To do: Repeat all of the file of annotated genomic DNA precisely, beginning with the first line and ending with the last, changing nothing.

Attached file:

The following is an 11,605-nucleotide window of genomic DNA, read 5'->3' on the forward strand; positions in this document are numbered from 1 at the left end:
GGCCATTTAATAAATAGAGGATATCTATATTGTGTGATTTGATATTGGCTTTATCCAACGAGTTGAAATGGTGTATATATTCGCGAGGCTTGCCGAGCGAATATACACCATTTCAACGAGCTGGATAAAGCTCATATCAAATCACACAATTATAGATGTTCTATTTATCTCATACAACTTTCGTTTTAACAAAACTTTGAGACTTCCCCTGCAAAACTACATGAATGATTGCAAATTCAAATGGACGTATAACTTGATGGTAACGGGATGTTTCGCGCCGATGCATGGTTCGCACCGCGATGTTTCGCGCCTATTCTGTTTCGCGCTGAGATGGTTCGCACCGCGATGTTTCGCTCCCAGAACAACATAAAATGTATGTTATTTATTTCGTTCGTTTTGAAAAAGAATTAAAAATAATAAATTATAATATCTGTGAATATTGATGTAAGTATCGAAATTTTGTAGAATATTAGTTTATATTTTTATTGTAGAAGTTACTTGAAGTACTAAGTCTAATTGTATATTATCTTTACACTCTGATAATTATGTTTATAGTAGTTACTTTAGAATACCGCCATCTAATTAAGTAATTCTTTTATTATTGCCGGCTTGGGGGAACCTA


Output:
The following is an 11,605-nucleotide window of genomic DNA, read 5'->3' on the forward strand; positions in this document are numbered from 1 at the left end:
GGCCATTTAATAAATAGAGGATATCTATATTGTGTGATTTGATATTGGCTTTATCCAACGAGTTGAAATGGTGTATATATTCGCGAGGCTTGCCGAGCGAATATACACCATTTCAACGAGCTGGATAAAGCTCATATCAAATCACACAATTATAGATGTTCTATTTATCTCATACAACTTTCGTTTTAACAAAACTTTGAGACTTCCCCTGCAAAACTACATGAATGATTGCAAATTCAAATGGACGTATAACTTGATGGTAACGGGATGTTTCGCGCCGATGCATGGTTCGCACCGCGATGTTTCGCGCCTATTCTGTTTCGCGCTGAGATGGTTCGCACCGCGATGTTTCGCTCCCAGAACAACATAAAATGTATGTTATTTATTTCGTTCGTTTTGAAAAAGAATTAAAAATAATAAATTATAATATCTGTGAATATTGATGTAAGTATCGAAATTTTGTAGAATATTAGTTTATATTTTTATTGTAGAAGTTACTTGAAGTACTAAGTCTAATTGTATATTATCTTTACACTCTGATAATTATGTTTATAGTAGTTACTTTAGAATACCGCCATCTAATTAAGTAATTCTTTTATTATTGCCGGCTTGGGGGAACCTA